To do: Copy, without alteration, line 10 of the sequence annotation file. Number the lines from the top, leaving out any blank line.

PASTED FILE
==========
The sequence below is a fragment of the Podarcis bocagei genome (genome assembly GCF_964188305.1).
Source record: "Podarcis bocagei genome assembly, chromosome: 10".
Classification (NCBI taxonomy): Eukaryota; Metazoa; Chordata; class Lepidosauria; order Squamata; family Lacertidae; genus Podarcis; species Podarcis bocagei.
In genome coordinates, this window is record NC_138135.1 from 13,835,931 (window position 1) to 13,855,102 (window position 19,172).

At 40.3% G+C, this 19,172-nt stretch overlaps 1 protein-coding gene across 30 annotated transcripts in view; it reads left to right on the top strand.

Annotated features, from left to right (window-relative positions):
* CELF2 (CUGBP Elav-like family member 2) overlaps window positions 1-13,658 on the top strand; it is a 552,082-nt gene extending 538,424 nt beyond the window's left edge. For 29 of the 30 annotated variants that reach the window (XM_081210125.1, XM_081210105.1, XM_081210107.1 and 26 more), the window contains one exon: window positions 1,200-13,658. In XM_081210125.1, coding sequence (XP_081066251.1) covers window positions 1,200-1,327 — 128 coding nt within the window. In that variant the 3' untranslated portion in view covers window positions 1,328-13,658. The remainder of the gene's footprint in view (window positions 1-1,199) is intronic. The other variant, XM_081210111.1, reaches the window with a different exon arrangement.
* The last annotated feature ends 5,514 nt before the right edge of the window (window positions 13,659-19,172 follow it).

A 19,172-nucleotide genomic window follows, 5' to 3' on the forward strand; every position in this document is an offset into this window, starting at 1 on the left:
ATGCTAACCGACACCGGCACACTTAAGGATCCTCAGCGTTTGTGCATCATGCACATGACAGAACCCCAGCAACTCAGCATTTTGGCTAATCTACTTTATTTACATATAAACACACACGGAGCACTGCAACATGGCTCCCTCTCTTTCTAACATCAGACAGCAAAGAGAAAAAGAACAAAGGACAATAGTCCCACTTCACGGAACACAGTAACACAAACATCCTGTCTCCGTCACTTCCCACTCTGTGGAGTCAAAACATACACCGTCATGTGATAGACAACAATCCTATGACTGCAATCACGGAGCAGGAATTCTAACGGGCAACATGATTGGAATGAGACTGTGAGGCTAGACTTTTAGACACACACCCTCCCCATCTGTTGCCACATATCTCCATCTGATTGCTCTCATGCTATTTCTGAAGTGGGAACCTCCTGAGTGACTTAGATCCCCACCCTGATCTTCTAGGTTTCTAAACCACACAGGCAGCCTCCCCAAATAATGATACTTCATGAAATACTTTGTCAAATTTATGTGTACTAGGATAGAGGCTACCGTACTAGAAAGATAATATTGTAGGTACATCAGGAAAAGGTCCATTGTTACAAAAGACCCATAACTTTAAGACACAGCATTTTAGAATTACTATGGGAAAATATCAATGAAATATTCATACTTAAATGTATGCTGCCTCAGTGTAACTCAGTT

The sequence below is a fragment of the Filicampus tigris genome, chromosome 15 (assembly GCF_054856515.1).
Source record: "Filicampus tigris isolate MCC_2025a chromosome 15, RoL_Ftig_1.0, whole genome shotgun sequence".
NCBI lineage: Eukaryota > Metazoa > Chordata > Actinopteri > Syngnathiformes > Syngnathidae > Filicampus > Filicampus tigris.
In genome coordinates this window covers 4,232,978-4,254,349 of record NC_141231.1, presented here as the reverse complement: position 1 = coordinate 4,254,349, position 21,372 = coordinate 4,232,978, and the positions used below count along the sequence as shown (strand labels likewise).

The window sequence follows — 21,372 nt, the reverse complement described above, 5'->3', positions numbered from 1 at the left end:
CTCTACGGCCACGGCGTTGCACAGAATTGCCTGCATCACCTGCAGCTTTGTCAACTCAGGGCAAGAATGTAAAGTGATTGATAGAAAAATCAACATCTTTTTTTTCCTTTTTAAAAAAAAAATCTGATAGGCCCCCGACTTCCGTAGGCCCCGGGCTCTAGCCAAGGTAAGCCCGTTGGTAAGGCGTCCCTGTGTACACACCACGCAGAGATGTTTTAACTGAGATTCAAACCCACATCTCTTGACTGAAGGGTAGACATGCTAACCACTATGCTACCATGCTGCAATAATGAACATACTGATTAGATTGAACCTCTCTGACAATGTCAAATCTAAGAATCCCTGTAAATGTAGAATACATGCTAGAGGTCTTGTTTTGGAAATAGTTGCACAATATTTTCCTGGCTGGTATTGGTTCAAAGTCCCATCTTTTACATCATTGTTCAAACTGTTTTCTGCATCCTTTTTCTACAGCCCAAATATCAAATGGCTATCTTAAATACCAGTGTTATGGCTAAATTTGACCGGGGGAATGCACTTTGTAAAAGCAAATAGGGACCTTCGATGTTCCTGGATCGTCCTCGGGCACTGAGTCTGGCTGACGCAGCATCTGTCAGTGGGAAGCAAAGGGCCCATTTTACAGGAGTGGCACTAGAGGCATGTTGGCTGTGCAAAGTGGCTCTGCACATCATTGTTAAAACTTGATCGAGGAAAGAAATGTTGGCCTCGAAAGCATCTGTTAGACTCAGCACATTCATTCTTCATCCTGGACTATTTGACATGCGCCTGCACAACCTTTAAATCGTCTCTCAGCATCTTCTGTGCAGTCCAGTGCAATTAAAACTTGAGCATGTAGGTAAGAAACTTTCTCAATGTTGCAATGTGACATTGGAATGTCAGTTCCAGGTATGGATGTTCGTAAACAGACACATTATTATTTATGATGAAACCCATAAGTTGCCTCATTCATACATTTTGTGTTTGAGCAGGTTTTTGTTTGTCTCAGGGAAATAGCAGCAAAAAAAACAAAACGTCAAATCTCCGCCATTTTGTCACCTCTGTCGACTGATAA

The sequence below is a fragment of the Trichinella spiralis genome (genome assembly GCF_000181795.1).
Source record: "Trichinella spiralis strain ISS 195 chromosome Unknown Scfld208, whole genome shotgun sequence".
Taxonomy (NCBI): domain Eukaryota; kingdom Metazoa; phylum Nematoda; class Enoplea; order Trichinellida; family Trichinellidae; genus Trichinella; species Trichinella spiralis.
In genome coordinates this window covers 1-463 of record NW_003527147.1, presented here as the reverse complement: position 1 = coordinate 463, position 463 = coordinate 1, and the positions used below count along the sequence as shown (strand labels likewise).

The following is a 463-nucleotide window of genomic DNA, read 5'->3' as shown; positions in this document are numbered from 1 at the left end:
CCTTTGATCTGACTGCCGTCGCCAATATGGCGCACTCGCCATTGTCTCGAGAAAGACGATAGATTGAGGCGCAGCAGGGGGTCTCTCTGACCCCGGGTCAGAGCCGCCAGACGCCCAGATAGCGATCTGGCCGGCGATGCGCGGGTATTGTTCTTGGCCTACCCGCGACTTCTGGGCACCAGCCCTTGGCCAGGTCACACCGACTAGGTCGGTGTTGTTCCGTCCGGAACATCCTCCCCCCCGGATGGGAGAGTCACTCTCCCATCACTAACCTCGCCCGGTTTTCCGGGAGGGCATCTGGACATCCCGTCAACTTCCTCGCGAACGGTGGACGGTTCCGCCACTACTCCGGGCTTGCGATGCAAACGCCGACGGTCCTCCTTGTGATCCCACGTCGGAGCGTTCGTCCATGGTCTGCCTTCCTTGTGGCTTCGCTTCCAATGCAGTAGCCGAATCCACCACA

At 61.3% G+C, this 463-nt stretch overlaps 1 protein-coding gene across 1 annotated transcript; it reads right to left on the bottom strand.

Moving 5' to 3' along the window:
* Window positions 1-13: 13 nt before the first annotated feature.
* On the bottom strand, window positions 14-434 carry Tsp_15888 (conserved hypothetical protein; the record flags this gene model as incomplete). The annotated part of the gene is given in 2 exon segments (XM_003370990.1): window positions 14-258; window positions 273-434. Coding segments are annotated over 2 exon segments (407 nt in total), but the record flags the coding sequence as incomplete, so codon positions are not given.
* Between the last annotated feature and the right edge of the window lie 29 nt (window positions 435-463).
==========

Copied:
ATGCTAACCGACACCGGCACACTTAAGGATCCTCAGCGTTTGTGCATCATGCACATGACAGAACCCCAGCAACTCAGCATTTTGGCTAATCTACTTTATTTACATATAAACACACACGGAGCACTGCAACATGGCTCCCTCTCTTTCTAACATCAGACAGCAAAGAGAAAAAGAACAAAGGACAATAGTCCCACTTCACGGAACACAGTAACACAAACATCCTGTCTCCGTCACTTCCCACTCTGTGGAGTCAAAACATACACCGTCATGTGATAGACAACAATCCTATGACTGCAATCACGGAGCAGGAATTCTAACGGGCAACATGATTGGAATGAGACTGTGAGGCTAGACTTTTAGACACACACCCTCCCCATCTGTTGCCACATATCTCCATCTGATTGCTCTCATGCTATTTCTGAAGTGGGAACCTCCTGAGTGACTTAGATCCCCACCCTGATCTTCTAGGTTTCTAAACCACACAGGCAGCCTCCCCAAATAATGATACTTCATGAAATACTTTGTCAAATTTATGTGTACTAGGATAGAGGCTACCGTACTAGAAAGATAATATTGTAGGTACATCAGGAAAAGGTCCATTGTTACAAAAGACCCATAACTTTAAGACACAGCATTTTAGAATTACTATGGGAAAATATCAATGAAATATTCATACTTAAATGTATGCTGCCTCAGTGTAACTCAGTT